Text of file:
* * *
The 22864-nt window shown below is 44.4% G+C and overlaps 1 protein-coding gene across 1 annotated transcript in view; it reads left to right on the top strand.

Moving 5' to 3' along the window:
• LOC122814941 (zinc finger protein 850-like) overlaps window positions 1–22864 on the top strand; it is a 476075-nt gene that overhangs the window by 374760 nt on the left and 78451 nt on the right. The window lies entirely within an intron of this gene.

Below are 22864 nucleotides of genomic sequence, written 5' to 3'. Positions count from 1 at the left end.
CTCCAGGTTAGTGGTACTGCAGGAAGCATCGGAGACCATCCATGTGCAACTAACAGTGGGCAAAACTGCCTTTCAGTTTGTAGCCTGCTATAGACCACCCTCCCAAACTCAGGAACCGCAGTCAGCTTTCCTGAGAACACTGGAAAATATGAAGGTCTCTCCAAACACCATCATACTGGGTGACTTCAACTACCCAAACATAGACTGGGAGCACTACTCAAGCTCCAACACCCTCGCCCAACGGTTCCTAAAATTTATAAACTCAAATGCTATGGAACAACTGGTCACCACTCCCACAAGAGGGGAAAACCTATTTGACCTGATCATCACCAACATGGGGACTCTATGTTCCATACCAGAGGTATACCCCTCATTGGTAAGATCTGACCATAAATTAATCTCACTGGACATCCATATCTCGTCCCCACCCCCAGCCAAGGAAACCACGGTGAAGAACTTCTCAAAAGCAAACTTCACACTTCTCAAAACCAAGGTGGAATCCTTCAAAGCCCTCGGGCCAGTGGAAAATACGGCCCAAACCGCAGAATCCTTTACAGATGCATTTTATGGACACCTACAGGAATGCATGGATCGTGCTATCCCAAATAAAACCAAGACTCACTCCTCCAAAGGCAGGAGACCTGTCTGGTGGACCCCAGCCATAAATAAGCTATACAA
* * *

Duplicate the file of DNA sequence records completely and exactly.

The 22864-nt window shown below is 44.4% G+C and overlaps 1 protein-coding gene across 1 annotated transcript in view; it reads left to right on the top strand.

Moving 5' to 3' along the window:
• LOC122814941 (zinc finger protein 850-like) overlaps window positions 1–22864 on the top strand; it is a 476075-nt gene that overhangs the window by 374760 nt on the left and 78451 nt on the right. The window lies entirely within an intron of this gene.

Below are 22864 nucleotides of genomic sequence, written 5' to 3'. Positions count from 1 at the left end.
CTCCAGGTTAGTGGTACTGCAGGAAGCATCGGAGACCATCCATGTGCAACTAACAGTGGGCAAAACTGCCTTTCAGTTTGTAGCCTGCTATAGACCACCCTCCCAAACTCAGGAACCGCAGTCAGCTTTCCTGAGAACACTGGAAAATATGAAGGTCTCTCCAAACACCATCATACTGGGTGACTTCAACTACCCAAACATAGACTGGGAGCACTACTCAAGCTCCAACACCCTCGCCCAACGGTTCCTAAAATTTATAAACTCAAATGCTATGGAACAACTGGTCACCACTCCCACAAGAGGGGAAAACCTATTTGACCTGATCATCACCAACATGGGGACTCTATGTTCCATACCAGAGGTATACCCCTCATTGGTAAGATCTGACCATAAATTAATCTCACTGGACATCCATATCTCGTCCCCACCCCCAGCCAAGGAAACCACGGTGAAGAACTTCTCAAAAGCAAACTTCACACTTCTCAAAACCAAGGTGGAATCCTTCAAAGCCCTCGGGCCAGTGGAAAATACGGCCCAAACCGCAGAATCCTTTACAGATGCATTTTATGGACACCTACAGGAATGCATGGATCGTGCTATCCCAAATAAAACCAAGACTCACTCCTCCAAAGGCAGGAGACCTGTCTGGTGGACCCCAGCCATAAATAAGCTATACAA